This is really about the kids and the adults who need access to this lifesaving care, where multiple studies have demonstrated that gender-affirming care has significant benefit across a range of psychosocial measures for adults and children. There’s no question that these treatments are necessary.
Think of the patients and families. I mean, in Texas, parents are worried that the Department of Children and Family Services will come to their house to take their kids away. Are you kidding? What is the human cost of this?
We’ve got a bunch of people that make up about 1 percent of the country. They are so profoundly stigmatized and discriminated against that they are a completely unempowered group. They’re totally vulnerable. They have no power. Many of them are kids. They can’t do anything. And they are made into this huge boogeyman.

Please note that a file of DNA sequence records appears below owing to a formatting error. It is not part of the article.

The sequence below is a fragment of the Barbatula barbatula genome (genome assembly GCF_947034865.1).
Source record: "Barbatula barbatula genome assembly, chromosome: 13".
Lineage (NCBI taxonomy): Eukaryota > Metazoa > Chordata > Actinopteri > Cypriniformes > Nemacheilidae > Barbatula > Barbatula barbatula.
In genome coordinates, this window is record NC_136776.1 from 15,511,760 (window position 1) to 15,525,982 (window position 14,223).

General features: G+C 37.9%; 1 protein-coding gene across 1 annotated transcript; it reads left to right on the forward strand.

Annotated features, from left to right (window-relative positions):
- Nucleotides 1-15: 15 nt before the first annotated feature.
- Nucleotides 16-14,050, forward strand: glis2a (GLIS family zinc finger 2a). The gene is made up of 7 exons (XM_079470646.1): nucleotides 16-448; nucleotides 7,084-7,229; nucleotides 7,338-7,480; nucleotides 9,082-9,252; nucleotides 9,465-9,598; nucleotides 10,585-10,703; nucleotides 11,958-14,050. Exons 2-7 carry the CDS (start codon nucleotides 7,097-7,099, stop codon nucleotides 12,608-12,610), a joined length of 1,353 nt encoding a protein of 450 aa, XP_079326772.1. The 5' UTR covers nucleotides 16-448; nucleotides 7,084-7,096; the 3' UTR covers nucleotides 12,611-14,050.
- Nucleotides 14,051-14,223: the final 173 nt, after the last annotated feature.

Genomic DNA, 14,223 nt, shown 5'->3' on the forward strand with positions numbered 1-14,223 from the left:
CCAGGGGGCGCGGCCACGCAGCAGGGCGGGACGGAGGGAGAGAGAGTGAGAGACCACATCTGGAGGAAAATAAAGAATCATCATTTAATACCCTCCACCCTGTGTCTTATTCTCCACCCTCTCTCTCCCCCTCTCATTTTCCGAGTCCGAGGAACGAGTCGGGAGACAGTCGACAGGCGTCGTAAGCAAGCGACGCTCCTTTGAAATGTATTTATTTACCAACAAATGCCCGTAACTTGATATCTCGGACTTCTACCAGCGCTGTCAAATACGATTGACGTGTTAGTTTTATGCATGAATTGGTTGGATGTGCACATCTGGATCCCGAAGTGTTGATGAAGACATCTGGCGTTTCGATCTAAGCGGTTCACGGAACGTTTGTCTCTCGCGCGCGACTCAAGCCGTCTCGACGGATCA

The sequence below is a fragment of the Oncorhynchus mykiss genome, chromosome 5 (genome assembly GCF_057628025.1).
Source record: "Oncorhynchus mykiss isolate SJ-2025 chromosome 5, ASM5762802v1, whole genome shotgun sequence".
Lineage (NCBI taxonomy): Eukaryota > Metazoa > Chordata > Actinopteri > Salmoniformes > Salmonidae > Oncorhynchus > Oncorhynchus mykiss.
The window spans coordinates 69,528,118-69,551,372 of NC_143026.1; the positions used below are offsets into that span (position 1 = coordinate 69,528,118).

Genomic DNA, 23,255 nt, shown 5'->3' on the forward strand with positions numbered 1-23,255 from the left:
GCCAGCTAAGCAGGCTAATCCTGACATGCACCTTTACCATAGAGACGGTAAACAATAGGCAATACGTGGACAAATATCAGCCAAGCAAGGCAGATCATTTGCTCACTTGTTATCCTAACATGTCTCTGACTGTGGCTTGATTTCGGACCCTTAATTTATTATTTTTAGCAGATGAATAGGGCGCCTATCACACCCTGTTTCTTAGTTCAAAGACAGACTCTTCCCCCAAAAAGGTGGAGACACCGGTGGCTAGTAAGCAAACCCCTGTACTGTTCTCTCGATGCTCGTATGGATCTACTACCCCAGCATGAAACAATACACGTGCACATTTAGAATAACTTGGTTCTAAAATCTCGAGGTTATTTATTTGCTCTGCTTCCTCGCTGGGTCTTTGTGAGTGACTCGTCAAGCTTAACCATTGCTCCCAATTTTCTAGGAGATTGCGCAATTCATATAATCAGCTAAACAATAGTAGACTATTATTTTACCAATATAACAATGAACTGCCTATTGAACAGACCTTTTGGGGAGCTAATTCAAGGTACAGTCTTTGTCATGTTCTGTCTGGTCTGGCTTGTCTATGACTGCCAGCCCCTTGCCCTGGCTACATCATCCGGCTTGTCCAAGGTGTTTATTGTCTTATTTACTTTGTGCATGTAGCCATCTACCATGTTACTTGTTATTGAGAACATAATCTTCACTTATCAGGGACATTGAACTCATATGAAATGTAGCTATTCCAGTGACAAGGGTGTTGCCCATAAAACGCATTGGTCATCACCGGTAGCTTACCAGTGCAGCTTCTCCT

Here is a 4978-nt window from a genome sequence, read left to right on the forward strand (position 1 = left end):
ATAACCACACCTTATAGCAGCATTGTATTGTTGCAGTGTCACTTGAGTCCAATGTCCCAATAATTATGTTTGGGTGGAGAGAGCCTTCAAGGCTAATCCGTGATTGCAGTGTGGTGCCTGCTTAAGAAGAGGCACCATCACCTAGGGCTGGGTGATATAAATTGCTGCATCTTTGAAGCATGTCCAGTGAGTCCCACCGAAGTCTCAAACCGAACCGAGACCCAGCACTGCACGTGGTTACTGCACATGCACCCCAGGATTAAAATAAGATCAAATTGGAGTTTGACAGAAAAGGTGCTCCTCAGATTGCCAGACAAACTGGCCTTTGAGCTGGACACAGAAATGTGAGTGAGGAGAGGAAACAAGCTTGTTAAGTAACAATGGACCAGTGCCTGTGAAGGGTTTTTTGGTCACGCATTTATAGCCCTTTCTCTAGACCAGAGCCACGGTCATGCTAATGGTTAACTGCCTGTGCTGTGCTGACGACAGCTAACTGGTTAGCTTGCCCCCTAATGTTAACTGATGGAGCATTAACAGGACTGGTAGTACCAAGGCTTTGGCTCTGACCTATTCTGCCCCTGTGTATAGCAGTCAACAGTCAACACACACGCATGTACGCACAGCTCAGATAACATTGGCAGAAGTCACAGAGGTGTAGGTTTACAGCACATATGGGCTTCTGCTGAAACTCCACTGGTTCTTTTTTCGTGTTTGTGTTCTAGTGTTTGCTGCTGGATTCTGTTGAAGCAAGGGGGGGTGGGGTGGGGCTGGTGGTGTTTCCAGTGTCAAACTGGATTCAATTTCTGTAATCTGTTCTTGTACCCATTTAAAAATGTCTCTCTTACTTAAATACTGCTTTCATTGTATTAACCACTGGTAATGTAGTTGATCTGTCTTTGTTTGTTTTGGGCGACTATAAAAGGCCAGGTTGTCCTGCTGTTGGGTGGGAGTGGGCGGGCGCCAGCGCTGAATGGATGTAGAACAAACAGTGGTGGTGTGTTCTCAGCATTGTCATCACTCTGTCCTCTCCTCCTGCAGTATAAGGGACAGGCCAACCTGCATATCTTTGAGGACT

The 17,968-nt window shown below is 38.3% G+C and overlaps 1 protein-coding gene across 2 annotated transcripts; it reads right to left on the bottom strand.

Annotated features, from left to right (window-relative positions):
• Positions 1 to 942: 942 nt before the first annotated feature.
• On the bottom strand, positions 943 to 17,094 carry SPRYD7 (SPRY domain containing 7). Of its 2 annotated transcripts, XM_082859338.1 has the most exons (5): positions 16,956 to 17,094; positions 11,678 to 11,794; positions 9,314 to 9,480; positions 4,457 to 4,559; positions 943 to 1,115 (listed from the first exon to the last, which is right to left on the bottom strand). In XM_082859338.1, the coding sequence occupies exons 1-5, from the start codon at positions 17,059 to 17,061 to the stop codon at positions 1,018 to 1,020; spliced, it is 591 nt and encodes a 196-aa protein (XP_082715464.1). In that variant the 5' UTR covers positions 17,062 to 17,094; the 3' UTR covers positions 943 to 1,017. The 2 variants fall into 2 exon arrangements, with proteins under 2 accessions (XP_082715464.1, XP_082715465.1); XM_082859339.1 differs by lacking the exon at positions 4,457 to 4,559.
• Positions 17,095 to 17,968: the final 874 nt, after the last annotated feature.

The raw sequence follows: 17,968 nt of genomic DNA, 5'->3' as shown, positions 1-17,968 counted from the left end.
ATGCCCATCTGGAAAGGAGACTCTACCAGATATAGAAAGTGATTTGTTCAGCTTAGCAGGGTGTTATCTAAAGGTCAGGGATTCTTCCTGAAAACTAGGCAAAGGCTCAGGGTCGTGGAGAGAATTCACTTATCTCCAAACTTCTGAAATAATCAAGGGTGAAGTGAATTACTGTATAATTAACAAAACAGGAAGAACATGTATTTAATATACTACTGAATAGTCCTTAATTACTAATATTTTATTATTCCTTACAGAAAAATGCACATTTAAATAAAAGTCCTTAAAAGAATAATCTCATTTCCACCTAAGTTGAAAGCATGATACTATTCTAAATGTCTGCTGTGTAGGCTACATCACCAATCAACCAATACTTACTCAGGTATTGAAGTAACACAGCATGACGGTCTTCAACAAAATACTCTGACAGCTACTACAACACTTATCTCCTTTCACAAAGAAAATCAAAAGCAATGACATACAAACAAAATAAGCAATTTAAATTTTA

Q: Does this politicization affect you in California?
A: We have a flourishing program here at UCSF on the adult side, as well as the Child and Adolescent Gender Center. I don’t see any state level threat to our programs in California on the horizon. The West Coast, the Northeast, Chicago, I think that programs in these places are safe.
And I think that transpeople here are safe.
The question comes up about what happens if there are federal level actions that start to become more restrictive? For example, if the Federal Aviation Administration were to decide airport bathroom use must be by birth sex. That would impact transgender people’s ability to fly. So I am a little worried about that.
Q: It sounds not unlike what some family planning clinics may be experiencing.